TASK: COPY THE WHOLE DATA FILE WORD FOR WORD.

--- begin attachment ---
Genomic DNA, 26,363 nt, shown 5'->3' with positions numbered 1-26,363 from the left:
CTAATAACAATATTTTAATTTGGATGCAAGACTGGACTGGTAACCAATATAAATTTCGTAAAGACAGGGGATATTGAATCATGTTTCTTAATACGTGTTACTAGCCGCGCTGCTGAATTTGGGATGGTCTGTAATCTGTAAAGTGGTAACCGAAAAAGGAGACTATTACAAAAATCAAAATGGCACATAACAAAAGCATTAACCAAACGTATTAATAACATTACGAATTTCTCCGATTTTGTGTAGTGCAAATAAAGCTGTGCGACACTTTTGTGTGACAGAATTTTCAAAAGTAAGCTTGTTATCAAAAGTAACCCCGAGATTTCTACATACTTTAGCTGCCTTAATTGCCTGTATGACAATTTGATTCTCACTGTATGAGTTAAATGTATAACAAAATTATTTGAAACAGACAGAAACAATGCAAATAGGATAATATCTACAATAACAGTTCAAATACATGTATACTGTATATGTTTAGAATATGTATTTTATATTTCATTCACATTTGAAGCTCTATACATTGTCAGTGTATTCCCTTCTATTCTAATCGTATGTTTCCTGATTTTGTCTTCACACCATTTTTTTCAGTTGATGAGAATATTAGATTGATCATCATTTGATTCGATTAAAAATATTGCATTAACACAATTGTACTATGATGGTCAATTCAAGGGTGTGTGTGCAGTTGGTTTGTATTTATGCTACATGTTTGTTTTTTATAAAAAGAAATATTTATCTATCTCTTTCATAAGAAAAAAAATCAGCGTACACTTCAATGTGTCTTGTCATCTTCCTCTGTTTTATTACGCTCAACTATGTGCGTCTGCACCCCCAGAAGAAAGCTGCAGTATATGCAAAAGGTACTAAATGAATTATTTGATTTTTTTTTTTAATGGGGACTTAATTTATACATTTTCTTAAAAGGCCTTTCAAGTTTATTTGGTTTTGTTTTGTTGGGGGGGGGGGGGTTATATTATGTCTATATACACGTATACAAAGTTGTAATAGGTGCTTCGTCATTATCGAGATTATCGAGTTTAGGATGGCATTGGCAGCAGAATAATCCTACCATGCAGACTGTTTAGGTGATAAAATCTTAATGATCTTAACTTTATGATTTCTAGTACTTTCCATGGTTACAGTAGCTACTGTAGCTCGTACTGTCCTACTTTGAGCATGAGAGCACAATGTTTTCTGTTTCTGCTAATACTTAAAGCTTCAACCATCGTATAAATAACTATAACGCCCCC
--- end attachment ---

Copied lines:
Genomic DNA, 26,363 nt, shown 5'->3' with positions numbered 1-26,363 from the left:
CTAATAACAATATTTTAATTTGGATGCAAGACTGGACTGGTAACCAATATAAATTTCGTAAAGACAGGGGATATTGAATCATGTTTCTTAATACGTGTTACTAGCCGCGCTGCTGAATTTGGGATGGTCTGTAATCTGTAAAGTGGTAACCGAAAAAGGAGACTATTACAAAAATCAAAATGGCACATAACAAAAGCATTAACCAAACGTATTAATAACATTACGAATTTCTCCGATTTTGTGTAGTGCAAATAAAGCTGTGCGACACTTTTGTGTGACAGAATTTTCAAAAGTAAGCTTGTTATCAAAAGTAACCCCGAGATTTCTACATACTTTAGCTGCCTTAATTGCCTGTATGACAATTTGATTCTCACTGTATGAGTTAAATGTATAACAAAATTATTTGAAACAGACAGAAACAATGCAAATAGGATAATATCTACAATAACAGTTCAAATACATGTATACTGTATATGTTTAGAATATGTATTTTATATTTCATTCACATTTGAAGCTCTATACATTGTCAGTGTATTCCCTTCTATTCTAATCGTATGTTTCCTGATTTTGTCTTCACACCATTTTTTTCAGTTGATGAGAATATTAGATTGATCATCATTTGATTCGATTAAAAATATTGCATTAACACAATTGTACTATGATGGTCAATTCAAGGGTGTGTGTGCAGTTGGTTTGTATTTATGCTACATGTTTGTTTTTTATAAAAAGAAATATTTATCTATCTCTTTCATAAGAAAAAAAATCAGCGTACACTTCAATGTGTCTTGTCATCTTCCTCTGTTTTATTACGCTCAACTATGTGCGTCTGCACCCCCAGAAGAAAGCTGCAGTATATGCAAAAGGTACTAAATGAATTATTTGATTTTTTTTTTTAATGGGGACTTAATTTATACATTTTCTTAAAAGGCCTTTCAAGTTTATTTGGTTTTGTTTTGTTGGGGGGGGGGGGGTTATATTATGTCTATATACACGTATACAAAGTTGTAATAGGTGCTTCGTCATTATCGAGATTATCGAGTTTAGGATGGCATTGGCAGCAGAATAATCCTACCATGCAGACTGTTTAGGTGATAAAATCTTAATGATCTTAACTTTATGATTTCTAGTACTTTCCATGGTTACAGTAGCTACTGTAGCTCGTACTGTCCTACTTTGAGCATGAGAGCACAATGTTTTCTGTTTCTGCTAATACTTAAAGCTTCAACCATCGTATAAATAACTATAACGCCCCC